Highly conceptual in his works, Sciascia does not see light as a tool or medium but rather, references it as an artistic device to showcase the concept as something fundamental and essential to human life. In Lumina a girl is seen reaching out for a ball of light, which serves as a metaphor for mankind reaching for knowledge and safety with the ability to perceive our world, as well as progress and evolution to keep improving our lives.

Godspeed, the work that gave the exhibition its title, depicts illuminated neon lights shaped to form the word. Instead of writing the word in neon lights, Sciascia chose to ironically represent the neon lights using oil paint on canvas, further enhancing the conceptual qualities of his work. He uses gesso to prime the canvas surface to accept the oil paint and capture the luminous glowing effect from the neon lights. In this painting, he employs traditional, classical techniques of chiaroscuro to render the light emanating from the glass tubes in a dramatic style. Only invented recently in the early 20th century, neon lights are a contemporary light source and it is unusual to depict it in a traditional technique in painting. The stark contrast of the old and new however finds balance in this piece.

Dating back to prehistoric times, we have a primordial need for light to keep us safe and warm. The invention of fire changed the course of mankind to be no longer afraid of the dark and had to seek shelter in caves. Humans evolved to have control of a light source, such that they are still able to see and create even when the sun was no longer up. Our contemporary sources of light however come from another milestone in human evolution – electricity. The discovery of fire and electricity signified the free man, liberated from being dependent entirely on nature (the Sun) as the sole source of light.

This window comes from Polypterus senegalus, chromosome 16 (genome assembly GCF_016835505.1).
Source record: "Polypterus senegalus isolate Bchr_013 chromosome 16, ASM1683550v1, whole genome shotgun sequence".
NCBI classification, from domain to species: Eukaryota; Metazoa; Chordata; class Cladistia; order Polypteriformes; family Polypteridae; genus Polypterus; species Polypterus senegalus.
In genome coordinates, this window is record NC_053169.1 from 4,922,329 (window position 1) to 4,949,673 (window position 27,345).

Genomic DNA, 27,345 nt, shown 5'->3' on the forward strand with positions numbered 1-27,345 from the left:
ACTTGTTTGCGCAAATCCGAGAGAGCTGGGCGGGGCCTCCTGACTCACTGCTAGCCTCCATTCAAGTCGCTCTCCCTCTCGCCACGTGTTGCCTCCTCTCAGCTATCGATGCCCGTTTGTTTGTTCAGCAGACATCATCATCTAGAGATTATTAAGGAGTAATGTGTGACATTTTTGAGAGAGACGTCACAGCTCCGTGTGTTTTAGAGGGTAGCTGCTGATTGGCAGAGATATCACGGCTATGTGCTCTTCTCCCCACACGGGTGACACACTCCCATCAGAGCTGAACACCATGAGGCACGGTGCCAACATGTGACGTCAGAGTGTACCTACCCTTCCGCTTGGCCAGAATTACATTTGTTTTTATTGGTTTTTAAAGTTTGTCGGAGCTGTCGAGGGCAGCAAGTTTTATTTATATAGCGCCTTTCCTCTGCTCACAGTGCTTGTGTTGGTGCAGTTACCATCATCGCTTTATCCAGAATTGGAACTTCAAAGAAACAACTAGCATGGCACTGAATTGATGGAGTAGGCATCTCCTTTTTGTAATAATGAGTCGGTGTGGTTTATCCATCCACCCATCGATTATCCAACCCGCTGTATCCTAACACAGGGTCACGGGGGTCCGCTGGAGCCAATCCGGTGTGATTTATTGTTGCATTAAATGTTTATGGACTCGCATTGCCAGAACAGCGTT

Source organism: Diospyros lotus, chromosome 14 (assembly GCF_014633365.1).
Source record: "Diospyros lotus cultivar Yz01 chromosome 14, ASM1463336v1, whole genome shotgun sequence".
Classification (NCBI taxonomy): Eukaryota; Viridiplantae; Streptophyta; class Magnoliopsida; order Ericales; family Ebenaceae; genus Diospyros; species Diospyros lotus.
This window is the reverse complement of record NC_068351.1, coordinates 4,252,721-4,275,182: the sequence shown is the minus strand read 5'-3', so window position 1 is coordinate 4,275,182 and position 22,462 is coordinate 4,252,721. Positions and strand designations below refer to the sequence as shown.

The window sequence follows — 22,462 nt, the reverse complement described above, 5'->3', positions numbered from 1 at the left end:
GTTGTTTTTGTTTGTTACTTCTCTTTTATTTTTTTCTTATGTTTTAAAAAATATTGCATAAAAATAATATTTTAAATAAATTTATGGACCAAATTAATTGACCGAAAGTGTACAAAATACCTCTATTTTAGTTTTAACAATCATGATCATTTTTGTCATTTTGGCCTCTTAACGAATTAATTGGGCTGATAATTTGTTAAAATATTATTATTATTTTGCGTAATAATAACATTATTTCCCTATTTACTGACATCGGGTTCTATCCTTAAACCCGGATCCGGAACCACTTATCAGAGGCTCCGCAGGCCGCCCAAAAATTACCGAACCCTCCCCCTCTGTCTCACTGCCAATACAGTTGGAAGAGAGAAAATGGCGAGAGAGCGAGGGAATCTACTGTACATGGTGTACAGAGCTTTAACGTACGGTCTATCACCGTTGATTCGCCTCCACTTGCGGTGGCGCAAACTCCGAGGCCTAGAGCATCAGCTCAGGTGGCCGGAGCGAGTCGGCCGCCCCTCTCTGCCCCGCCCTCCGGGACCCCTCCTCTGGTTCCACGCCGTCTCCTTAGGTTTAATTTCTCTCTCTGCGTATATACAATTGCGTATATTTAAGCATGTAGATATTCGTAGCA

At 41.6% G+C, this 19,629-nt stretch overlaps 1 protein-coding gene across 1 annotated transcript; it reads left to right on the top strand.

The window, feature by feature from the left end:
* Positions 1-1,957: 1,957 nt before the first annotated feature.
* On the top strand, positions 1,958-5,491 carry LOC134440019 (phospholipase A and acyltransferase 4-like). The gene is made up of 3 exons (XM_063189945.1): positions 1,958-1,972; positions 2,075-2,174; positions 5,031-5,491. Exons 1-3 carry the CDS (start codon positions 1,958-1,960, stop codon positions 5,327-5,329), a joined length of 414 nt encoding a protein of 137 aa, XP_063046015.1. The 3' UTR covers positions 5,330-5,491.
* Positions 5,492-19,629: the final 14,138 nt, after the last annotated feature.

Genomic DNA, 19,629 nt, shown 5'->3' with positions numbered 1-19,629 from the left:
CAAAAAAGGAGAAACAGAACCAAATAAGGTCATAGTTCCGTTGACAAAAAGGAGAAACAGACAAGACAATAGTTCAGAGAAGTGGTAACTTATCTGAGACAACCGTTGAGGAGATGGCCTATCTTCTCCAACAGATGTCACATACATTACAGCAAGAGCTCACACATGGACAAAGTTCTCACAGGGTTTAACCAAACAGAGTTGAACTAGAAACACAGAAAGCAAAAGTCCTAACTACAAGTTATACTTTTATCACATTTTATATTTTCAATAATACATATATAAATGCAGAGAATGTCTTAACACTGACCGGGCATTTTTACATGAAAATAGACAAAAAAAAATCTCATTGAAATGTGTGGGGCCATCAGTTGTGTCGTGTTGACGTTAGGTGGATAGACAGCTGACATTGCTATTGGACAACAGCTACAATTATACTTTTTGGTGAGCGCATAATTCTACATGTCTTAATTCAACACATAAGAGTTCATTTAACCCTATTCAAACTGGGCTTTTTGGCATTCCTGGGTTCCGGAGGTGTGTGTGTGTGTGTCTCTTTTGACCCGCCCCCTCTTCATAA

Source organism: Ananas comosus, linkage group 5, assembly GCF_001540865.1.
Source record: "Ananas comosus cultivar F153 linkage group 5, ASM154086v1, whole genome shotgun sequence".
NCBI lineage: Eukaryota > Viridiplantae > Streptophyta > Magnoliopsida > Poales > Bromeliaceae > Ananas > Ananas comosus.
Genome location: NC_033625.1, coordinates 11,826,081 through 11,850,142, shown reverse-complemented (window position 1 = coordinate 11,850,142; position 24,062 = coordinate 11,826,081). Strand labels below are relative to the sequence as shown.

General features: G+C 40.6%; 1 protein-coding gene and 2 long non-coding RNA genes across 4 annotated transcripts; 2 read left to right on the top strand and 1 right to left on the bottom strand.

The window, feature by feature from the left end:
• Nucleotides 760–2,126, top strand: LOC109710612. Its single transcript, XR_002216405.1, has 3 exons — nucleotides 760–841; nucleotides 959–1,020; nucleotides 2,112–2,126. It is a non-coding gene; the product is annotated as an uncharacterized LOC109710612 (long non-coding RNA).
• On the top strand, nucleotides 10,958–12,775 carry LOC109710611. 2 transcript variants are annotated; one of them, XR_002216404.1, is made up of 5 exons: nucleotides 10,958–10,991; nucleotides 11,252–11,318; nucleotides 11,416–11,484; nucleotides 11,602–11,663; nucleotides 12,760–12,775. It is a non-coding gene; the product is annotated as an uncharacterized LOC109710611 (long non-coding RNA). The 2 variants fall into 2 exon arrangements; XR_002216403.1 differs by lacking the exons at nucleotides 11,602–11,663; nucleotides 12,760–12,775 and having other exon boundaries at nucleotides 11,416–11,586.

However, mankind has taken nature for granted. We have become so dependent on the internet and data, broken down to electricity which is ultimately still harvested from natural resources such as fossil fuels, the wind, water, and the Sun. Sciascia comments on this relationship between mankind and electricity as an artificial light source in Lux Clorofilliana. He incorporates LED lights to illuminate a painting of nature depicted through leaves, to illustrate the relationship between man and light. The collocation of a fluorescent light, an aluminium sheet and a realistic painting of tropical leaves creates layers and a more detailed reading of this work as to whether it is a painting, sculpture, or installation.

By grinding leaves and extracting the juice from them in an almost ritualistic manner, Sciascia uses this process to obtain chlorophyll essence and then mixes this with natural pigments to make green paint. He symbolically uses the authentic sources of his concepts in his works instead of merely painting it on, in this case chlorophyll, which captures light and turns it into food for the plant through photosynthesis. Similarly, he has previously also used materials like crushed melatonin pills and symbolically applied it to his works, to allude to the circadian cycle and how it regulates our sleep cycles. Through this process, Sciascia amplifies the conceptual dimensions of the work with a raw representation of chlorophyll, the mechanism that literally captures light. He breaks away from the academic style of strictly realistic, representational painting and connects nature to the production of his work.